It's not the easiest thing to make time for yourself when you have children. If anything, it gets bumped down to the very bottom of your priority list (if it's on the list at all). But there came a point in my life when my inability to prioritize self-care became detrimental to my emotional health and overall wellbeing as a wife, mother, and woman. I'm sure a lot of moms can relate and feel guilty about taking time for themselves. That's why I think it's important to know the things your kid learns from you when you make time for yourself. Should you care about your needs only because they benefit your child, too? No. You matter all on your own. But if you need some additional incentive to bump yourself up on your priority list, so be it.
After a long battle with postpartum depression (PPD), I realized there was no better time to put myself first than right then and there. I had a second chance at life (literally) and refused to let it escape me. That meant a lot of things needed to change if I was going to be the mother my kids needed, the wife my husband deserved, and the person I wanted to be. It took some time to accept that putting myself first isn't a selfish thing to do, though. In fact, it's a necessary component in creating a happier, healthier version of me.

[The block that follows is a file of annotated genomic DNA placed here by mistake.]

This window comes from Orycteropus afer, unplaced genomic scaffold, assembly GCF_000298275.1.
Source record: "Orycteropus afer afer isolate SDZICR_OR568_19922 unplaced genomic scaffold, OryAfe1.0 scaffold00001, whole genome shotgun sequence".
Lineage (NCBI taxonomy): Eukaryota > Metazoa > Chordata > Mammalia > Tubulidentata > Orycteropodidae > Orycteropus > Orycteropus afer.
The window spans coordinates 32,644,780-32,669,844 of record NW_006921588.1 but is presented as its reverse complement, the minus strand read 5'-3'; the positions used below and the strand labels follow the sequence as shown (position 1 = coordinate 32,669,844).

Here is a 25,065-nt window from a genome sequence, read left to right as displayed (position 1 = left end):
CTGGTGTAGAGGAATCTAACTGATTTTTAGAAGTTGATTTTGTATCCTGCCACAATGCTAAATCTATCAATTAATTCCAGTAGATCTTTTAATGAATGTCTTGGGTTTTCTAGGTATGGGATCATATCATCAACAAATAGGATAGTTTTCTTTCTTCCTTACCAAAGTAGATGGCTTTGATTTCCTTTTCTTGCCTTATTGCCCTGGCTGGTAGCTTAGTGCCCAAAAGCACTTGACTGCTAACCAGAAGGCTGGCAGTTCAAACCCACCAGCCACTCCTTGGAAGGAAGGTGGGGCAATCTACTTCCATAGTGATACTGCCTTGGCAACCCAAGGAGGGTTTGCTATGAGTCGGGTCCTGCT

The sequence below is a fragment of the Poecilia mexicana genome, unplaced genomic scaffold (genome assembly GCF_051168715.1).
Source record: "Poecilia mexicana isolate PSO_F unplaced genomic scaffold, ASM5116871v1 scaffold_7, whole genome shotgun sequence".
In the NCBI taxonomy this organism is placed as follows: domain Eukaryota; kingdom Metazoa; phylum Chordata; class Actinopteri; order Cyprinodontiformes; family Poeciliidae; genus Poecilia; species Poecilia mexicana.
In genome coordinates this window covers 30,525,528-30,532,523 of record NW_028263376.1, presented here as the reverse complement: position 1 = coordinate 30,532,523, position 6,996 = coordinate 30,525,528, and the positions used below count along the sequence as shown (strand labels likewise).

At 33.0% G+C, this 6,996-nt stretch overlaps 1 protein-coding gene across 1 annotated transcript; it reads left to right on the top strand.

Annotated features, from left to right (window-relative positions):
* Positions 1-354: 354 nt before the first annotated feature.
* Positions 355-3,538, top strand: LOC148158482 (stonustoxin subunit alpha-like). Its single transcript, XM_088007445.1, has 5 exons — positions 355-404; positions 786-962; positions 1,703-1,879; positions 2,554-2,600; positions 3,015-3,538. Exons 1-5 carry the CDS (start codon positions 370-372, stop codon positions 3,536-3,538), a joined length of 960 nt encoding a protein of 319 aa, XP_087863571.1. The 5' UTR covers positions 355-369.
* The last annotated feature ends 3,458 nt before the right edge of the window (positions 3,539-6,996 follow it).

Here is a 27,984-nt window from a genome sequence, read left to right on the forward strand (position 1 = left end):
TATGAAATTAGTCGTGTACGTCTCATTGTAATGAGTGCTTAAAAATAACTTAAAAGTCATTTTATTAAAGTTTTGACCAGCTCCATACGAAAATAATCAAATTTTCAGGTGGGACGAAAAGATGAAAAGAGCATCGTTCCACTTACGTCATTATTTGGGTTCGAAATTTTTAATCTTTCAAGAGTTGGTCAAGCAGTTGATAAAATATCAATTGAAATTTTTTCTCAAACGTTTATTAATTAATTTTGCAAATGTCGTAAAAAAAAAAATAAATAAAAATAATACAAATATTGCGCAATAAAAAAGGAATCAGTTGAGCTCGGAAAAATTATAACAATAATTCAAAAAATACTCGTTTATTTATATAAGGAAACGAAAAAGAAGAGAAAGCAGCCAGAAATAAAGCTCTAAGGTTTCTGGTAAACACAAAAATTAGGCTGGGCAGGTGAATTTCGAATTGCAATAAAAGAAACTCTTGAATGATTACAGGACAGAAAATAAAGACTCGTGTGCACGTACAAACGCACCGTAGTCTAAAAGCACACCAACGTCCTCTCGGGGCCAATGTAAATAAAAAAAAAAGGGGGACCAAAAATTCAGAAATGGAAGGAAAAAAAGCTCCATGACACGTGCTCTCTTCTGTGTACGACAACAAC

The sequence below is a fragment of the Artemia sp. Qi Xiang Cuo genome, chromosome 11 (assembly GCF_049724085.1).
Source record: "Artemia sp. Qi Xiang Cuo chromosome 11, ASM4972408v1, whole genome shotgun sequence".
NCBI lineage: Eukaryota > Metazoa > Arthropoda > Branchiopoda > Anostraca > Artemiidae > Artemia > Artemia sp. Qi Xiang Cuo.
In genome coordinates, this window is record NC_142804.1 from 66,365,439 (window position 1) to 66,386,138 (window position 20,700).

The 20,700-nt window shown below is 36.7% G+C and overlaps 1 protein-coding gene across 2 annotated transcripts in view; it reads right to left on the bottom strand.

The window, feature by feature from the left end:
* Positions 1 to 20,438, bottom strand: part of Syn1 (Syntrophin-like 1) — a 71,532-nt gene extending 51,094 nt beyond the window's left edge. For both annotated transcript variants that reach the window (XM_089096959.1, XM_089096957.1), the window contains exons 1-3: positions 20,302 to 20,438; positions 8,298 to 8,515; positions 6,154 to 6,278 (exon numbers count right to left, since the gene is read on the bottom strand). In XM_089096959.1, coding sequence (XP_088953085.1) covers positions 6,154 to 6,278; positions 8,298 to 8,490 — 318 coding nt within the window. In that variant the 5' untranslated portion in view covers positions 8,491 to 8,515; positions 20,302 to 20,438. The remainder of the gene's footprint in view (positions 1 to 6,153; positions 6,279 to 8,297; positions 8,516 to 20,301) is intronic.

I took up running and I go whenever I need to and regardless of what's happening around me, because it makes for a clearer, more patient me. I write as often as necessary because I've learned that without writing my thoughts jumble up and I lean towards a depressive disorder phase. I take a nightly bath to find some peace. In other words, whatever I can do to make myself happy, I do it. I know I'm better for it, and I know that if we, as women, fought against the notion that we're only valuable to those we love if we give up every single part of ourselves, more mothers would be happier and healthier, too.
If you're struggling with putting yourself first and feeling guilty for valuing your own needs, I urge you to think about the following things you're teaching you kid(s) when you make the time; lessons they might not learn if you don't take care of yourself before you start caring for everyone else: